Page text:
Inflation will slow Nigeria’s economic growth to 2.9 per cent in 2023, the International Monetary Fund has predicted.

It also downgraded the country’s economic growth prospect by 0.3 percentage points to 2.9 per cent for 2023 following weaker oil and gas production.

The IMF disclosed this in its new World Economic Outlook (for October) themed, ‘Navigating Global Divergences,’ released on Tuesday. Earlier in July, the lender projected that Nigeria’s economy would grow by 3.2 per cent in 2023. Then, it predicted that growth in the country would be impacted by security issues in the oil sector.

Commenting on its new prediction for the country, the Washington-based lender said, “Growth in Nigeria is projected to decline from 3.3 percent in 2022 to 2.9 per cent in 2023 and 3.1 per cent in 2024, with negative effects of high inflation on consumption taking hold.

“The forecast for 2023 is revised downward by 0.3 percentage point, reflecting weaker oil and gas production than expected, partially as a result of maintenance work.”

According to the National Bureau of Statistics, Nigeria’s GDP grew by 2.51 per cent in the second quarter of 2023.  In August, Inflation surged to 25.80 per cent, an 18 year high, according to figures from the NBS.

Growth in the sub-Saharan African region is expected to decline to 3.3 percent in 2023 due to worsening weather shocks, the global slowdown, and domestic supply issues, the IMF noted.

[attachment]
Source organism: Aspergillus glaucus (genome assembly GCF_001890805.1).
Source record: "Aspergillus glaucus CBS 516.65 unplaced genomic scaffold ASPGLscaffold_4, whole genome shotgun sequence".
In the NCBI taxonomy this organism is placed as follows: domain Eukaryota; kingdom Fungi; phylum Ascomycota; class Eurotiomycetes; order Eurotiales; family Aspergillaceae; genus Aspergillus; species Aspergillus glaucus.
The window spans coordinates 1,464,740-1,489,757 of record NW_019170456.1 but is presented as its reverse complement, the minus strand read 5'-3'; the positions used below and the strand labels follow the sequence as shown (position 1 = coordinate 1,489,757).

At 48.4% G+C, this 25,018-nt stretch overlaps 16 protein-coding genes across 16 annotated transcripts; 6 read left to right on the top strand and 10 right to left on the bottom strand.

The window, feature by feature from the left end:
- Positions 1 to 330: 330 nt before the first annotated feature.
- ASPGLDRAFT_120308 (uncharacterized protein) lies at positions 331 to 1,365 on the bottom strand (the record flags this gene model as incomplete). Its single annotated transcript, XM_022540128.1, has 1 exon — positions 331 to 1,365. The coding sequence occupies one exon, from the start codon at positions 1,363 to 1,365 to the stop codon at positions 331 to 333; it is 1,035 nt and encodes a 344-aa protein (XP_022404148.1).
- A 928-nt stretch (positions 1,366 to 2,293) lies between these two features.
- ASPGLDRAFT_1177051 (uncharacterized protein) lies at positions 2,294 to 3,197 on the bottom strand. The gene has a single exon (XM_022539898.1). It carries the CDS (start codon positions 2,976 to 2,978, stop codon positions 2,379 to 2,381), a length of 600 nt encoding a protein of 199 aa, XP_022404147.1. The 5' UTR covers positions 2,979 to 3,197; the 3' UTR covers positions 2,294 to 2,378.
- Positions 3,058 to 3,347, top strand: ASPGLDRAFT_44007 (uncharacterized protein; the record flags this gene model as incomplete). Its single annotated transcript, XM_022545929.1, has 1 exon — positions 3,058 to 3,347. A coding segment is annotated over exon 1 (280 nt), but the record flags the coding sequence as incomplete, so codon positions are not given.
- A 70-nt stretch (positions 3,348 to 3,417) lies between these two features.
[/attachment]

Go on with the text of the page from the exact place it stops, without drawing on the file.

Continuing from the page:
It, however, stated that this growth will pick up by 2024 to 4.0 per cent in 2024, which is still below the region’s historical average of 4.8 per cent.

Overall, global economic growth is projected to slow from 3.5 per cent in 2022 to 3.0 per cent in 2023 and 2.9 per cent in 2024, well below the historical (2000–19) average of 3.8 per cent, the IMF declared.

It added, “Advanced economies are expected to slow from 2.6 per cent in 2022 to 1.5 per cent in 2023 and 1.4 per cent in 2024 as policy tightening starts to bite. Emerging market and developing economies are projected to have a modest decline in growth from 4.1 per cent in 2022 to 4.0 per cent in both 2023 and 2024.”

Inflation, which has been on a global rise, is expected to fall from 8.7 percent in 2022 to 6.9 percent in 2023 and 5.8 percent in 2024, the IMF highlighted. It further stated that low-income developing countries are expected to experience double digits inflation in 2023.

Commenting on a question regarding Nigeria at Marrakech, Morocco, the head of the World Economic Studies division in the IMF’s Research Department, Daniel Leigh, highlighted that the downward review in Nigeria is due to the recent demonetisation move of the government, high inflation, and more.

Leigh, who heads the department that produces the World Economic Outlook, said, “There is a downward revision for this year, partially this is due to the demonetisation, high inflation, shocks to agriculture and hydrocarbon output that is coming on top of the external headwinds.

“I will also add that President Tinubu has moved quickly with important reforms including ending the fuel subsidy and unifying the exchange rates. We welcome these initial bold reforms because we see them as paving the way for strong and inclusive growth.”

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